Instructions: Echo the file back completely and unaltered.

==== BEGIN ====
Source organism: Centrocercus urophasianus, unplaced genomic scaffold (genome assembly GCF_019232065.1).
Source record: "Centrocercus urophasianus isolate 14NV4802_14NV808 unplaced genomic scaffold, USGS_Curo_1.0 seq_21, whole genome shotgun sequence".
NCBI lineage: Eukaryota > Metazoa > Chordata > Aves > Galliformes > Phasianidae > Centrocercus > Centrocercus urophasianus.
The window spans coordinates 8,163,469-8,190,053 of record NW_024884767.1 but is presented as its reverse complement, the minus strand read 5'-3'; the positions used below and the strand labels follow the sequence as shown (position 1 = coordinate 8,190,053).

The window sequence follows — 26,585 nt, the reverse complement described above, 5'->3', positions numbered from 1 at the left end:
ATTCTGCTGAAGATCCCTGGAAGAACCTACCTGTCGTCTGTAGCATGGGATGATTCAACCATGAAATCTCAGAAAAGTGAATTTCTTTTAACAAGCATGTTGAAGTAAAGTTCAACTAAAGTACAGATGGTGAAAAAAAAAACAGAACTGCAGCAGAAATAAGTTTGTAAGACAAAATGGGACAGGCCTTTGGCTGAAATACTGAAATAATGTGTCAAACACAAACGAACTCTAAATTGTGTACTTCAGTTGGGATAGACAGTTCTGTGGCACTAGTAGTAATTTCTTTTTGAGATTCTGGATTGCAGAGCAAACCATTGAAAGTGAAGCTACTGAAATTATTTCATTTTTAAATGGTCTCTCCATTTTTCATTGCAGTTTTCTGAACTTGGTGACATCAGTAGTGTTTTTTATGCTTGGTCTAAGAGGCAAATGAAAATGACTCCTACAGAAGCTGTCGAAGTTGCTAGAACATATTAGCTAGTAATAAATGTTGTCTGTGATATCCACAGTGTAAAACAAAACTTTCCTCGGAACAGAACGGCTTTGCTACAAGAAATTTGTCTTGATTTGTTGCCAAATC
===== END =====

Source organism: Centrocercus urophasianus, unplaced genomic scaffold (genome assembly GCF_019232065.1).
Source record: "Centrocercus urophasianus isolate 14NV4802_14NV808 unplaced genomic scaffold, USGS_Curo_1.0 seq_21, whole genome shotgun sequence".
NCBI lineage: Eukaryota > Metazoa > Chordata > Aves > Galliformes > Phasianidae > Centrocercus > Centrocercus urophasianus.
The window spans coordinates 8,163,469-8,190,053 of record NW_024884767.1 but is presented as its reverse complement, the minus strand read 5'-3'; the positions used below and the strand labels follow the sequence as shown (position 1 = coordinate 8,190,053).

The window sequence follows — 26,585 nt, the reverse complement described above, 5'->3', positions numbered from 1 at the left end:
ATTCTGCTGAAGATCCCTGGAAGAACCTACCTGTCGTCTGTAGCATGGGATGATTCAACCATGAAATCTCAGAAAAGTGAATTTCTTTTAACAAGCATGTTGAAGTAAAGTTCAACTAAAGTACAGATGGTGAAAAAAAAAACAGAACTGCAGCAGAAATAAGTTTGTAAGACAAAATGGGACAGGCCTTTGGCTGAAATACTGAAATAATGTGTCAAACACAAACGAACTCTAAATTGTGTACTTCAGTTGGGATAGACAGTTCTGTGGCACTAGTAGTAATTTCTTTTTGAGATTCTGGATTGCAGAGCAAACCATTGAAAGTGAAGCTACTGAAATTATTTCATTTTTAAATGGTCTCTCCATTTTTCATTGCAGTTTTCTGAACTTGGTGACATCAGTAGTGTTTTTTATGCTTGGTCTAAGAGGCAAATGAAAATGACTCCTACAGAAGCTGTCGAAGTTGCTAGAACATATTAGCTAGTAATAAATGTTGTCTGTGATATCCACAGTGTAAAACAAAACTTTCCTCGGAACAGAACGGCTTTGCTACAAGAAATTTGTCTTGATTTGTTGCCAAATC